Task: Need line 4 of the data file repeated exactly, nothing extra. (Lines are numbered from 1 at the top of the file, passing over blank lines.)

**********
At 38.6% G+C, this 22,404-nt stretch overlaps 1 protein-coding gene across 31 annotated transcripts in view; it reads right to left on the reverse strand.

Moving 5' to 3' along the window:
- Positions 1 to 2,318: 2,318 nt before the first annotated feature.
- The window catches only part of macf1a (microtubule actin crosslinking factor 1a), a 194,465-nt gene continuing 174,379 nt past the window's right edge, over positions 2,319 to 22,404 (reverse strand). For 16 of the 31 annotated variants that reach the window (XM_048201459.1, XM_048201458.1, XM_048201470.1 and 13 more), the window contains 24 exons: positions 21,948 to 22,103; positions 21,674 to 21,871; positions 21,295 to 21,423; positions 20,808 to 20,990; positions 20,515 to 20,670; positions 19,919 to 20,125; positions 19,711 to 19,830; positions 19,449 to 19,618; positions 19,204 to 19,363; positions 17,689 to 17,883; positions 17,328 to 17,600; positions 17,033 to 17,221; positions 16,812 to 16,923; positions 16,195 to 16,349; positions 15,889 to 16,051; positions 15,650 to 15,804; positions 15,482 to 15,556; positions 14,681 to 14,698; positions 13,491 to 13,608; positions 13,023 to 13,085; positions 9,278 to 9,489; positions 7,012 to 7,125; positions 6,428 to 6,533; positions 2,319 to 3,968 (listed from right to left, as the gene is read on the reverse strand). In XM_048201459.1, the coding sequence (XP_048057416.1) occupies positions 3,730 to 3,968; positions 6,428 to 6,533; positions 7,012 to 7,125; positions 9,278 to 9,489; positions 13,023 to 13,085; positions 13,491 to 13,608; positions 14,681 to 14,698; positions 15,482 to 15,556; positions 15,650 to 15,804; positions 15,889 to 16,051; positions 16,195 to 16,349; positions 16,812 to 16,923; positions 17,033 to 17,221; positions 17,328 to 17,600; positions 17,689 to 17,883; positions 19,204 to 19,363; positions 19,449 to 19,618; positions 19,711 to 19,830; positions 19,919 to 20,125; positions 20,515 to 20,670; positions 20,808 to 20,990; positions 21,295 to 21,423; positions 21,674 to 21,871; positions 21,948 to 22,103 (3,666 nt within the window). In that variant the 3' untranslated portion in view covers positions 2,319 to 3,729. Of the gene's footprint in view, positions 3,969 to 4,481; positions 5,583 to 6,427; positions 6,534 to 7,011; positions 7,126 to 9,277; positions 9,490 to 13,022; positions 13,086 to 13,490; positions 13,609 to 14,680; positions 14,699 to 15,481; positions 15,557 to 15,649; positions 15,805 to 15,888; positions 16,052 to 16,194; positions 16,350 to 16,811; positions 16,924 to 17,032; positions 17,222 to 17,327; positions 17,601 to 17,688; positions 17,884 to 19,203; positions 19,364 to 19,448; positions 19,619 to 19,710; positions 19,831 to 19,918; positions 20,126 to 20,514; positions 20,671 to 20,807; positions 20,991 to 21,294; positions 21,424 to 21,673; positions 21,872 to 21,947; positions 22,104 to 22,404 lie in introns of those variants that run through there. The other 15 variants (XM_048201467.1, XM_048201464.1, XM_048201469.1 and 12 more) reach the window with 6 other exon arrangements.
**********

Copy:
- The window catches only part of macf1a (microtubule actin crosslinking factor 1a), a 194,465-nt gene continuing 174,379 nt past the window's right edge, over positions 2,319 to 22,404 (reverse strand). For 16 of the 31 annotated variants that reach the window (XM_048201459.1, XM_048201458.1, XM_048201470.1 and 13 more), the window contains 24 exons: positions 21,948 to 22,103; positions 21,674 to 21,871; positions 21,295 to 21,423; positions 20,808 to 20,990; positions 20,515 to 20,670; positions 19,919 to 20,125; positions 19,711 to 19,830; positions 19,449 to 19,618; positions 19,204 to 19,363; positions 17,689 to 17,883; positions 17,328 to 17,600; positions 17,033 to 17,221; positions 16,812 to 16,923; positions 16,195 to 16,349; positions 15,889 to 16,051; positions 15,650 to 15,804; positions 15,482 to 15,556; positions 14,681 to 14,698; positions 13,491 to 13,608; positions 13,023 to 13,085; positions 9,278 to 9,489; positions 7,012 to 7,125; positions 6,428 to 6,533; positions 2,319 to 3,968 (listed from right to left, as the gene is read on the reverse strand). In XM_048201459.1, the coding sequence (XP_048057416.1) occupies positions 3,730 to 3,968; positions 6,428 to 6,533; positions 7,012 to 7,125; positions 9,278 to 9,489; positions 13,023 to 13,085; positions 13,491 to 13,608; positions 14,681 to 14,698; positions 15,482 to 15,556; positions 15,650 to 15,804; positions 15,889 to 16,051; positions 16,195 to 16,349; positions 16,812 to 16,923; positions 17,033 to 17,221; positions 17,328 to 17,600; positions 17,689 to 17,883; positions 19,204 to 19,363; positions 19,449 to 19,618; positions 19,711 to 19,830; positions 19,919 to 20,125; positions 20,515 to 20,670; positions 20,808 to 20,990; positions 21,295 to 21,423; positions 21,674 to 21,871; positions 21,948 to 22,103 (3,666 nt within the window). In that variant the 3' untranslated portion in view covers positions 2,319 to 3,729. Of the gene's footprint in view, positions 3,969 to 4,481; positions 5,583 to 6,427; positions 6,534 to 7,011; positions 7,126 to 9,277; positions 9,490 to 13,022; positions 13,086 to 13,490; positions 13,609 to 14,680; positions 14,699 to 15,481; positions 15,557 to 15,649; positions 15,805 to 15,888; positions 16,052 to 16,194; positions 16,350 to 16,811; positions 16,924 to 17,032; positions 17,222 to 17,327; positions 17,601 to 17,688; positions 17,884 to 19,203; positions 19,364 to 19,448; positions 19,619 to 19,710; positions 19,831 to 19,918; positions 20,126 to 20,514; positions 20,671 to 20,807; positions 20,991 to 21,294; positions 21,424 to 21,673; positions 21,872 to 21,947; positions 22,104 to 22,404 lie in introns of those variants that run through there. The other 15 variants (XM_048201467.1, XM_048201464.1, XM_048201469.1 and 12 more) reach the window with 6 other exon arrangements.